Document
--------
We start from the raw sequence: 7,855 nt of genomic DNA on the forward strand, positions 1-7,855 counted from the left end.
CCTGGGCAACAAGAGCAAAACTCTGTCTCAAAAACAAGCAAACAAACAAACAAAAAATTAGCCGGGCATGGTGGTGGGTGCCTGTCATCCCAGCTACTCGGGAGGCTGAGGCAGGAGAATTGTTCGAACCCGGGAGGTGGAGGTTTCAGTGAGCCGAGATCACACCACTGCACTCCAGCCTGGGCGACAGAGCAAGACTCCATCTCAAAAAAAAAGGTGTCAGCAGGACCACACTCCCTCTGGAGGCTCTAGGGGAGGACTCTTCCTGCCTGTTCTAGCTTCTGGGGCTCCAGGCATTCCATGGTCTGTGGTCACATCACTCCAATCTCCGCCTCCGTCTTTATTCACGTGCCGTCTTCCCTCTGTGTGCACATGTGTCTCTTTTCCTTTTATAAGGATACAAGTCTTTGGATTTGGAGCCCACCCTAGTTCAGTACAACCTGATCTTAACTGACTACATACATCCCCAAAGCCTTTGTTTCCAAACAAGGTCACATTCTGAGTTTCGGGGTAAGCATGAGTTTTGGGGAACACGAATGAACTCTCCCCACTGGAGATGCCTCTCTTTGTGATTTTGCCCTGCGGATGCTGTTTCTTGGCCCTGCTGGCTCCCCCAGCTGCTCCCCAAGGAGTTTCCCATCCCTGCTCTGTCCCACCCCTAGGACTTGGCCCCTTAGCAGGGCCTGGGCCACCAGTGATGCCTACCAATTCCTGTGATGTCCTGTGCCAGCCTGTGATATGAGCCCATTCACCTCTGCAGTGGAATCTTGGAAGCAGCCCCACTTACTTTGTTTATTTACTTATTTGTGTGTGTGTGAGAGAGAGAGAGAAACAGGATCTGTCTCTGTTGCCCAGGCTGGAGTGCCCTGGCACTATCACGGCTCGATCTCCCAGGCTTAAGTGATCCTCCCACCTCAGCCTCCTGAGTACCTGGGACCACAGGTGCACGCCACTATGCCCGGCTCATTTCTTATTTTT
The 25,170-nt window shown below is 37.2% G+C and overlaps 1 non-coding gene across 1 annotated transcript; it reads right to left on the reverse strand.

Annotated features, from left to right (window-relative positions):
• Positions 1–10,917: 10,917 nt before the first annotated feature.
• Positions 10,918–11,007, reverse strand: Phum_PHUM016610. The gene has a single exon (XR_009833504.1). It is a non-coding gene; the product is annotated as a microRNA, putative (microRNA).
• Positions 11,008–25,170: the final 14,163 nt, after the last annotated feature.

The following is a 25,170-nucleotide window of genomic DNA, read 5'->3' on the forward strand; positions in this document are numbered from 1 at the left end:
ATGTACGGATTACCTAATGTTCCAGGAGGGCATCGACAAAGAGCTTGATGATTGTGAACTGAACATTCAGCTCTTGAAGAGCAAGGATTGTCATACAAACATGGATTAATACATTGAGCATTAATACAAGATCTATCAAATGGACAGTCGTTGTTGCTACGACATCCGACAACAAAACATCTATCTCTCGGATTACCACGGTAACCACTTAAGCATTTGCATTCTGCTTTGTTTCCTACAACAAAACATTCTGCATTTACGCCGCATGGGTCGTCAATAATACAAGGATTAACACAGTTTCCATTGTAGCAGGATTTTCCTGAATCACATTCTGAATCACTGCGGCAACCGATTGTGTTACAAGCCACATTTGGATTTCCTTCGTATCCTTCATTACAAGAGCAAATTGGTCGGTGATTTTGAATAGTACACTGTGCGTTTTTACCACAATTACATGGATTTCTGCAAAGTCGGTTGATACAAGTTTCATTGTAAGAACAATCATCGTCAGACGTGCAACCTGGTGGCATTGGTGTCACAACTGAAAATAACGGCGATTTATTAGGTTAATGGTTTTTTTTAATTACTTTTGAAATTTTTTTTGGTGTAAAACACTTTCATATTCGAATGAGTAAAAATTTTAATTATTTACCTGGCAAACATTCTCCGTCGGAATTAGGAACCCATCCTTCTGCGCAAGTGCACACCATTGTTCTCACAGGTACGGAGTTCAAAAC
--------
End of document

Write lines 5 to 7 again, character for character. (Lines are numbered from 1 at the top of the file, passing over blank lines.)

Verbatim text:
• Positions 1–10,917: 10,917 nt before the first annotated feature.
• Positions 10,918–11,007, reverse strand: Phum_PHUM016610. The gene has a single exon (XR_009833504.1). It is a non-coding gene; the product is annotated as a microRNA, putative (microRNA).
• Positions 11,008–25,170: the final 14,163 nt, after the last annotated feature.